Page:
The cult of Bacchus was a mystery religion that originated in Asia Minor (modern day Turkey) and spread throughout Greece and into southern Italy where it became extremely popular among the Romans. Despite their notoriety, not much is known about the Bacchanalia. This is largely due to the fact that mystery religions were closed to the uninitiated and their inner-workings kept secret from the outside world. However, scholars have managed to piece together fragments from ancient legal documents, historical texts and plays that can help give us a glimpse into the bacchanalian festivities.
The Bacchanalia first appeared in Greece around 700 BC and eventually found their way into Italy around the fourth century BC. The first bacchanals were held twice yearly in the middle of winter and were reserved for girls and women who performed their rites naked. By the time Rome had become the preeminent power in the Mediterranean after their victory over Carthage in the Second Punic War (202 BC), the rituals had opened up considerably making them quite popular with the natives. Admission was extended to men and people of all social classes; even slaves could even join in on the fun. With the increased popularity, celebrations were taking place as often as five times a month.
The time and location of the bacchanals were usually closely guarded secrets. Priests and priestesses preferred to hold their gatherings in secluded forests where their privacy could be ensured. On the day of the festival, devotees would prepare some goats by painting their horns gold. Special torches dipped in sulphur and charcoal was also made. Devotees often wore fawn skins that emulated forest animals. Skimpy outfits or even complete nudity was also par for the course. Participants would often carry along their favorite sex toy; women would bring sexy wands while men might bring along a wooden phallus.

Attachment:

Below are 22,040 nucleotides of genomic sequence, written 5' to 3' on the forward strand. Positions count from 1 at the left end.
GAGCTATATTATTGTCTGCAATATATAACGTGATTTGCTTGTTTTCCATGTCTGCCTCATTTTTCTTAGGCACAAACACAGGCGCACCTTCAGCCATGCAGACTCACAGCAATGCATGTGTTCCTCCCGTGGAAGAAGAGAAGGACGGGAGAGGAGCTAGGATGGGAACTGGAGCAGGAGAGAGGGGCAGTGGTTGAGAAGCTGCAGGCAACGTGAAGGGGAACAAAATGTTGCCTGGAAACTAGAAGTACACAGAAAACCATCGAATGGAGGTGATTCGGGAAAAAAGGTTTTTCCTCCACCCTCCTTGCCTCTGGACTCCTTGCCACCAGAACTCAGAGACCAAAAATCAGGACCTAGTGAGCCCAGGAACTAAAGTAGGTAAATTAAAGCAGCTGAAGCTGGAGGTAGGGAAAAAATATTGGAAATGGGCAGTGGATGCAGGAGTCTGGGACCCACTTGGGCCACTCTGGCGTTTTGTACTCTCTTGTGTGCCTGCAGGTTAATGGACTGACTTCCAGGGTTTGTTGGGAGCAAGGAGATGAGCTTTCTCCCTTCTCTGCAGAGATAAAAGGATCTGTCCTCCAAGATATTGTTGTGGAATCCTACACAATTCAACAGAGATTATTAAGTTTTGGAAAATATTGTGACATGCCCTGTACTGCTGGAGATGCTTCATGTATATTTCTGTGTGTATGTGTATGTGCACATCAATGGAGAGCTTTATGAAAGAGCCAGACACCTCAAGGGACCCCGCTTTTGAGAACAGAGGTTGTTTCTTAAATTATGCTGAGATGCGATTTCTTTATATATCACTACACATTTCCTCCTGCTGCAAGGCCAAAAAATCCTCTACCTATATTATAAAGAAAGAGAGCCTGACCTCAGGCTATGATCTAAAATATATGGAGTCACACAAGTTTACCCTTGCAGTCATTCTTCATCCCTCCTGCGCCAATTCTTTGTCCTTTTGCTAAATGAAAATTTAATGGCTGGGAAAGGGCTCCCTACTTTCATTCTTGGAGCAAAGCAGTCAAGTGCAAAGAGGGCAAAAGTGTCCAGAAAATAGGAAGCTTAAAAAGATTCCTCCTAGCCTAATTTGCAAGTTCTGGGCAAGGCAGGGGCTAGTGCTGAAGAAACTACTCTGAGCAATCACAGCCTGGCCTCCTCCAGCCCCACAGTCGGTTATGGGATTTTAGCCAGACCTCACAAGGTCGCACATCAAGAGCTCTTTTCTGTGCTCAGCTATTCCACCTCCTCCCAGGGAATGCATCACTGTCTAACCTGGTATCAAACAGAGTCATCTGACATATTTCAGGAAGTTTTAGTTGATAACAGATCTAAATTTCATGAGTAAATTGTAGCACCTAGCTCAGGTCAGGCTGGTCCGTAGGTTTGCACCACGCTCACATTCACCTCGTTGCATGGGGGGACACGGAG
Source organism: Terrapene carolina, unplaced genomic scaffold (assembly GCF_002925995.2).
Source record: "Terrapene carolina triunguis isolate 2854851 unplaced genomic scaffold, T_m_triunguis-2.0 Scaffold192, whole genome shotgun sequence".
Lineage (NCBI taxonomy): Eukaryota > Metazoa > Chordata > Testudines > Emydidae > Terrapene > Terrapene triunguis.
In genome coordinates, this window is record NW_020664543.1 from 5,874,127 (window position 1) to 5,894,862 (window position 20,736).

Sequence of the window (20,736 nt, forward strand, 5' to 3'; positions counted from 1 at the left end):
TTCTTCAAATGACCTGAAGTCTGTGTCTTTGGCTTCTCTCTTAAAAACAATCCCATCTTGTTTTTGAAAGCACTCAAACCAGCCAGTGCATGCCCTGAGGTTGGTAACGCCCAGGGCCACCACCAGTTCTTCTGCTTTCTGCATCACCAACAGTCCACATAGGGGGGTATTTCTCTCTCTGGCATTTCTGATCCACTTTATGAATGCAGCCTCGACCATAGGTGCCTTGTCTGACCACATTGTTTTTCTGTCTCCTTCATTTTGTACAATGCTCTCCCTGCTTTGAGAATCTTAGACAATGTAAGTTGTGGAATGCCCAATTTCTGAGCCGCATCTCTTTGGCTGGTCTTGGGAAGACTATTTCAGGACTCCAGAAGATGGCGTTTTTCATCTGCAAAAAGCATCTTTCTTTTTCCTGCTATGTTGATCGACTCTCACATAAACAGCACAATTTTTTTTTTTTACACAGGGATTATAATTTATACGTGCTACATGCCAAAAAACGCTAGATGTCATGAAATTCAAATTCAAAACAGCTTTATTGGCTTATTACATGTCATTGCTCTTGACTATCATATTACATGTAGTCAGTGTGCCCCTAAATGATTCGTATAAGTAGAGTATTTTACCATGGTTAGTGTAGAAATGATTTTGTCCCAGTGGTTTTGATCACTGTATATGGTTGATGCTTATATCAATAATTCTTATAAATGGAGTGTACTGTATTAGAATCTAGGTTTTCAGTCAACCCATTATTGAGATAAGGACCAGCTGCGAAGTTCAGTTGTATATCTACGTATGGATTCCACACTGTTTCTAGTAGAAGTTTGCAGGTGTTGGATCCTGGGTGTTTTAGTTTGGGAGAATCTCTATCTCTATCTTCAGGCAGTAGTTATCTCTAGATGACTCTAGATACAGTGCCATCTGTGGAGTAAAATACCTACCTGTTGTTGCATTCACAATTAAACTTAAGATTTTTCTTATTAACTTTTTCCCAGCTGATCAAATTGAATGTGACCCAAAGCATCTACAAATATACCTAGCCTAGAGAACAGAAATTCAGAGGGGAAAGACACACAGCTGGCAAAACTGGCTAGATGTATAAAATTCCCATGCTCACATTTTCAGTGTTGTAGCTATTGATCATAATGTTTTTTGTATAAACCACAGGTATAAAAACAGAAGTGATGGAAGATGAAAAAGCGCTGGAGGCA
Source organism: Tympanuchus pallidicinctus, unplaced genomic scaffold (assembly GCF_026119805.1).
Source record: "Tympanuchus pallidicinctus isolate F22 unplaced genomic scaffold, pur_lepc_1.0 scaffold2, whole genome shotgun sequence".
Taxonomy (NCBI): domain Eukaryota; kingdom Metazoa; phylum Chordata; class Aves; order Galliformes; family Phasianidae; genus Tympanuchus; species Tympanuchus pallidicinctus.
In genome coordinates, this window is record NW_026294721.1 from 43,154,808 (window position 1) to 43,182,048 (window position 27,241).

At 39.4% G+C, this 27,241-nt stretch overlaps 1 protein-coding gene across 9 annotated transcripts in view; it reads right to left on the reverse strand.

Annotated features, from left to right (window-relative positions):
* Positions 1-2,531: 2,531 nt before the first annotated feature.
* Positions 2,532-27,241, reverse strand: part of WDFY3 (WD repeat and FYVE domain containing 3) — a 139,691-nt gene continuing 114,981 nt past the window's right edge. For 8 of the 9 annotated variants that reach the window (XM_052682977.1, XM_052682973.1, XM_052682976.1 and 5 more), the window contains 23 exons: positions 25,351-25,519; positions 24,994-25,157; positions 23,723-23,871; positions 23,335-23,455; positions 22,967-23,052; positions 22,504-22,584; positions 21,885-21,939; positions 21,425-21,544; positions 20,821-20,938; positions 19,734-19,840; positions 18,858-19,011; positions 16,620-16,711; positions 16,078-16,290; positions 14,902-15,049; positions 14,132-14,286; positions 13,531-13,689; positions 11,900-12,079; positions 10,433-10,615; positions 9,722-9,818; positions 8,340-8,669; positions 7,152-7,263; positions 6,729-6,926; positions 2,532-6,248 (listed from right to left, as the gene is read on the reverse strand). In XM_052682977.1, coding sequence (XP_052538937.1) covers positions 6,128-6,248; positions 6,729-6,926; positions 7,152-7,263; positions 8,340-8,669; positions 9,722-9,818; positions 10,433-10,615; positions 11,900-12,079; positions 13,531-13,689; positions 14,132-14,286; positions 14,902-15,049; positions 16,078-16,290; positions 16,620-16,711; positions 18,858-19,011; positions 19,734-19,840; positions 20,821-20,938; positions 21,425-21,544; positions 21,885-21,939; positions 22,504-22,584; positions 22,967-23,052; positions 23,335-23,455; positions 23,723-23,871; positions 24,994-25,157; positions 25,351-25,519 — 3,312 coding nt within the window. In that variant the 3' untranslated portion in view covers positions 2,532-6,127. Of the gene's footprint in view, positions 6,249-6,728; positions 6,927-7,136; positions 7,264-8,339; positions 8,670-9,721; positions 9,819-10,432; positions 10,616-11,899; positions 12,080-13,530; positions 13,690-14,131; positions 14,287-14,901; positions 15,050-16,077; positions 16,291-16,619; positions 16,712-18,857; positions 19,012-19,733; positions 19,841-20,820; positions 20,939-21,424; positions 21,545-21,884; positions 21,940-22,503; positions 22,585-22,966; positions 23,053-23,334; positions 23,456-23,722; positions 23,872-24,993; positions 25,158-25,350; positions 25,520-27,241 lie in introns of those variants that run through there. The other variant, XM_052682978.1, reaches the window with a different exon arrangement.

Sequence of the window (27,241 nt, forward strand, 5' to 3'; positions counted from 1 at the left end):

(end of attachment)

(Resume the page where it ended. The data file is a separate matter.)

After nightfall celebrants would proceed to a forest clearing by dancing to the sounds of crashing cymbals and loud music. Once the celebrants arrived at the appointed place, they could be seen quaffing down wine, dancing, leaping, whirling, screaming and generally working themselves up into a frenzied state. They would inspire each other into ever greater acts of ecstasy, whereby the whole scene would descend into a writhing mosh pit of sexual orgies. The aim was to achieve a heightened state of ecstasy in which the devotee’s souls would be temporarily freed from their physical existence. It was in these moments that the worshipers hoped to commune with Bacchus and obtain a glimpse of what they would someday meet in the afterlife after their resurrection.
The festival would reach its climax with frantic feats of strength and ecstasy, such as ripping trees out of the ground and eating the raw flesh of their sacrificial animals. The latter act was a sacrament similar to communion where the devotees assumed the identity of Bacchus. By symbolically drinking his blood and eating his body, the devotees believed they became one with Bacchus. The euphoric devotees would then rush over to the banks of a nearby river with their flaming torches and dip them into the water. Since their torches were made with sulfur and charcoal, they would emerge from the water still burning, a symbol of Bacchus’s power.
Source: The Bacchanalian